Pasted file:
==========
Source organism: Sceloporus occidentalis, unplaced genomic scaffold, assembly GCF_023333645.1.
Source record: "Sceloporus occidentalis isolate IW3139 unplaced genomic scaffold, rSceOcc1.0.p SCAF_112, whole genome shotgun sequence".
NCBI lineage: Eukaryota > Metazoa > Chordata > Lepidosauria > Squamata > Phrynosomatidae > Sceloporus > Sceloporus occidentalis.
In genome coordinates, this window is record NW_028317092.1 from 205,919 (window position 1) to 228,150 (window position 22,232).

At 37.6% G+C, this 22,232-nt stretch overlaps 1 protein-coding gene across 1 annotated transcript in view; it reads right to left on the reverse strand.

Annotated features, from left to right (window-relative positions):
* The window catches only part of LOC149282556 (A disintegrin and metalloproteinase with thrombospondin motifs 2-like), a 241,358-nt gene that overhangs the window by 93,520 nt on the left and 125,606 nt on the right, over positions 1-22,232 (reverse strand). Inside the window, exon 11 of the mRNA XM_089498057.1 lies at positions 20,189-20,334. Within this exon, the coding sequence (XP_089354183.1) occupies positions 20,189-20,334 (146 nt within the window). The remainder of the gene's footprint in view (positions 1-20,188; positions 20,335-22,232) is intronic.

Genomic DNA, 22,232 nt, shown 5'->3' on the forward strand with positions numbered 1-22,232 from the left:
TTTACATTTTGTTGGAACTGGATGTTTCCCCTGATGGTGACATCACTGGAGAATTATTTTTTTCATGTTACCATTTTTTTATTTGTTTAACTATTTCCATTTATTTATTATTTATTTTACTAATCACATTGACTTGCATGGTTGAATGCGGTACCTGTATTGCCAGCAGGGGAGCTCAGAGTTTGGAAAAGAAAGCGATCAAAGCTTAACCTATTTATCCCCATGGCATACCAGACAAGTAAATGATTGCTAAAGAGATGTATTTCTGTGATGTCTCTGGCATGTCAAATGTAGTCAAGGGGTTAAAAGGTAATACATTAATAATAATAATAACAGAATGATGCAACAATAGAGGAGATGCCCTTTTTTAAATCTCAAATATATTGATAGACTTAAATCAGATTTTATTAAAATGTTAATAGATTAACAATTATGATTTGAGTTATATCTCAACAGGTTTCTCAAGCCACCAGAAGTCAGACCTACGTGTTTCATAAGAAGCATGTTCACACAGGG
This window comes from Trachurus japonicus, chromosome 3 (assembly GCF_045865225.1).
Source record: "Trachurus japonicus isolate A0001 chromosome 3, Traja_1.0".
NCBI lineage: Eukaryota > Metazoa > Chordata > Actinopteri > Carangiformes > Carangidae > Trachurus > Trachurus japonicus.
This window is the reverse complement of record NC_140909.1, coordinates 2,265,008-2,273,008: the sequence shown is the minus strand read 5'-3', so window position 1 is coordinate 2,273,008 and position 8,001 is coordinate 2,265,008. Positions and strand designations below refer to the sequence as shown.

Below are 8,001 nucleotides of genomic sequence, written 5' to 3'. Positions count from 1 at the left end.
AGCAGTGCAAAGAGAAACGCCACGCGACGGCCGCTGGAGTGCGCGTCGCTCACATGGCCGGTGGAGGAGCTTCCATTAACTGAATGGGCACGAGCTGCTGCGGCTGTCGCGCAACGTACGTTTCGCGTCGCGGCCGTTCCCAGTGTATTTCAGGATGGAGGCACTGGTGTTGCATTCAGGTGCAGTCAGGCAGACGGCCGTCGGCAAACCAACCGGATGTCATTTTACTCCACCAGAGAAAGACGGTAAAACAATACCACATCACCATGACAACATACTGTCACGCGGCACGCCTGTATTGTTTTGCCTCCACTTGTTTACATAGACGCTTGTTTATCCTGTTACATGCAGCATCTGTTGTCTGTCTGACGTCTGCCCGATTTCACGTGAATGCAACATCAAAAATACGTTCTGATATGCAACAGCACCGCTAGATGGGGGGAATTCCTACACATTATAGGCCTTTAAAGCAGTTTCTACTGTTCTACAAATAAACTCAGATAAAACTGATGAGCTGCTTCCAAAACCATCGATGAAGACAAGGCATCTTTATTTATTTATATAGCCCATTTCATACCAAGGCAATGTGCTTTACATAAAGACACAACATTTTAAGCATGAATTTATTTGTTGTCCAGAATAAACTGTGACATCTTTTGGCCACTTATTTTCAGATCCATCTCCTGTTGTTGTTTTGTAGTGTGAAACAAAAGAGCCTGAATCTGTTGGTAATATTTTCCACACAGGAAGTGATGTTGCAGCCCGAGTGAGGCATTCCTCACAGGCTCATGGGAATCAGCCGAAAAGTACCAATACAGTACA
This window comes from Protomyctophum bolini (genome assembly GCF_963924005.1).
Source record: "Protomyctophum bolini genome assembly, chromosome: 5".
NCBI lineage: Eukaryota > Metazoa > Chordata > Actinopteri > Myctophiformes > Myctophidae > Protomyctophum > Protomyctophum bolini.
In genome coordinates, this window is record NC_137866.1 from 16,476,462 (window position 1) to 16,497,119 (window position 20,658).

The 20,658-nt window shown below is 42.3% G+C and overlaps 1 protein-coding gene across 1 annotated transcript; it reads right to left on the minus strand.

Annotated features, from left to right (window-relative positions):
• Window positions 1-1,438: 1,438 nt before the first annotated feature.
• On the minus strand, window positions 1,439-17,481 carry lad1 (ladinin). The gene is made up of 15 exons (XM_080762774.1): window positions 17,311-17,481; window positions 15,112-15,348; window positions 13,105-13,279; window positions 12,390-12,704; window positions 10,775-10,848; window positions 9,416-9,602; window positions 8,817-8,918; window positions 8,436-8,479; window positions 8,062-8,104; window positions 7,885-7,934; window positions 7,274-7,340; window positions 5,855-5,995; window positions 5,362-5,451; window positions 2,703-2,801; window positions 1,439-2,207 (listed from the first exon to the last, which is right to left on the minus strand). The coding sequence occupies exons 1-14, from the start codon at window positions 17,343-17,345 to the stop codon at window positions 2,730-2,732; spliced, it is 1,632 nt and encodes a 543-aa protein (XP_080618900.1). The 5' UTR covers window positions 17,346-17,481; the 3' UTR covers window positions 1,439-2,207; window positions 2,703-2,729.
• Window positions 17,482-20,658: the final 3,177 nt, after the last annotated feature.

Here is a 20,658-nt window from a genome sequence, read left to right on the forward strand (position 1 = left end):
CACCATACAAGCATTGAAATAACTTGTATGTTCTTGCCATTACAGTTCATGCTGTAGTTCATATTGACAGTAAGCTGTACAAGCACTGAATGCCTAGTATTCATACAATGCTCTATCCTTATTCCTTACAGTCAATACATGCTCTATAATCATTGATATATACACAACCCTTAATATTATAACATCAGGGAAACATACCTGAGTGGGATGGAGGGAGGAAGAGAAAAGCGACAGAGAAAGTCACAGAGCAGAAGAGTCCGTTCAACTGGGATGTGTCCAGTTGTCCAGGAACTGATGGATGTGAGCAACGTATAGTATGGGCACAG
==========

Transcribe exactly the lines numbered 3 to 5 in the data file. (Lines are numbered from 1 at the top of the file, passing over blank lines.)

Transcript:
NCBI lineage: Eukaryota > Metazoa > Chordata > Lepidosauria > Squamata > Phrynosomatidae > Sceloporus > Sceloporus occidentalis.
In genome coordinates, this window is record NW_028317092.1 from 205,919 (window position 1) to 228,150 (window position 22,232).

At 37.6% G+C, this 22,232-nt stretch overlaps 1 protein-coding gene across 1 annotated transcript in view; it reads right to left on the reverse strand.